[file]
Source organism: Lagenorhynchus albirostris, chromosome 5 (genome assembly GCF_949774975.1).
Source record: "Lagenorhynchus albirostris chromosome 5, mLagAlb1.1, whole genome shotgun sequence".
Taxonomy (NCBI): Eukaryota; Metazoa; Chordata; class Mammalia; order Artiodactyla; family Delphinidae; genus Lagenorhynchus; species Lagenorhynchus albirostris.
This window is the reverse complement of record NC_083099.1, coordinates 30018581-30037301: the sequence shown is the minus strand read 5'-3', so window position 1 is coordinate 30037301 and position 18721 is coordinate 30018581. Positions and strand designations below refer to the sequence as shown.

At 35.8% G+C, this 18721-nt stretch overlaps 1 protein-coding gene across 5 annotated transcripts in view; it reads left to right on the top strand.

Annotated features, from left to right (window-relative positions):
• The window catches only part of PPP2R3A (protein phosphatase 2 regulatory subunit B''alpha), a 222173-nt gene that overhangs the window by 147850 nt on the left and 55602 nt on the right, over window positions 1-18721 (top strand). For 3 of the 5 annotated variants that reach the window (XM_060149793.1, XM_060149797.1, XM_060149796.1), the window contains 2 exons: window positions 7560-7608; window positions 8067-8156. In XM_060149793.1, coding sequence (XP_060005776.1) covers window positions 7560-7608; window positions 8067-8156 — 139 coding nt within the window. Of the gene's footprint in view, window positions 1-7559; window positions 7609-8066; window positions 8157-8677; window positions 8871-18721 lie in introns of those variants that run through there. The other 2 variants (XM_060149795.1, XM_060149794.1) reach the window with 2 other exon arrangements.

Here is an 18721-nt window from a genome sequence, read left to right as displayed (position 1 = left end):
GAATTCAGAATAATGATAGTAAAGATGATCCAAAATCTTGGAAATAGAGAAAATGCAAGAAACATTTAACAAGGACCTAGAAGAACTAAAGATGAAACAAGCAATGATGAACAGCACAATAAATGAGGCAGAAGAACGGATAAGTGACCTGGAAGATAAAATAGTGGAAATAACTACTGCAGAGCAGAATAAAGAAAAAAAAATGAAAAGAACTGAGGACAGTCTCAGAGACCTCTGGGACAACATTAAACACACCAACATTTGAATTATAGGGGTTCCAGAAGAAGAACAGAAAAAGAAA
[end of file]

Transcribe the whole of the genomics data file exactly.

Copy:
Source organism: Lagenorhynchus albirostris, chromosome 5 (genome assembly GCF_949774975.1).
Source record: "Lagenorhynchus albirostris chromosome 5, mLagAlb1.1, whole genome shotgun sequence".
Taxonomy (NCBI): Eukaryota; Metazoa; Chordata; class Mammalia; order Artiodactyla; family Delphinidae; genus Lagenorhynchus; species Lagenorhynchus albirostris.
This window is the reverse complement of record NC_083099.1, coordinates 30018581-30037301: the sequence shown is the minus strand read 5'-3', so window position 1 is coordinate 30037301 and position 18721 is coordinate 30018581. Positions and strand designations below refer to the sequence as shown.

At 35.8% G+C, this 18721-nt stretch overlaps 1 protein-coding gene across 5 annotated transcripts in view; it reads left to right on the top strand.

Annotated features, from left to right (window-relative positions):
• The window catches only part of PPP2R3A (protein phosphatase 2 regulatory subunit B''alpha), a 222173-nt gene that overhangs the window by 147850 nt on the left and 55602 nt on the right, over window positions 1-18721 (top strand). For 3 of the 5 annotated variants that reach the window (XM_060149793.1, XM_060149797.1, XM_060149796.1), the window contains 2 exons: window positions 7560-7608; window positions 8067-8156. In XM_060149793.1, coding sequence (XP_060005776.1) covers window positions 7560-7608; window positions 8067-8156 — 139 coding nt within the window. Of the gene's footprint in view, window positions 1-7559; window positions 7609-8066; window positions 8157-8677; window positions 8871-18721 lie in introns of those variants that run through there. The other 2 variants (XM_060149795.1, XM_060149794.1) reach the window with 2 other exon arrangements.

Here is an 18721-nt window from a genome sequence, read left to right as displayed (position 1 = left end):
GAATTCAGAATAATGATAGTAAAGATGATCCAAAATCTTGGAAATAGAGAAAATGCAAGAAACATTTAACAAGGACCTAGAAGAACTAAAGATGAAACAAGCAATGATGAACAGCACAATAAATGAGGCAGAAGAACGGATAAGTGACCTGGAAGATAAAATAGTGGAAATAACTACTGCAGAGCAGAATAAAGAAAAAAAAATGAAAAGAACTGAGGACAGTCTCAGAGACCTCTGGGACAACATTAAACACACCAACATTTGAATTATAGGGGTTCCAGAAGAAGAACAGAAAAAGAAA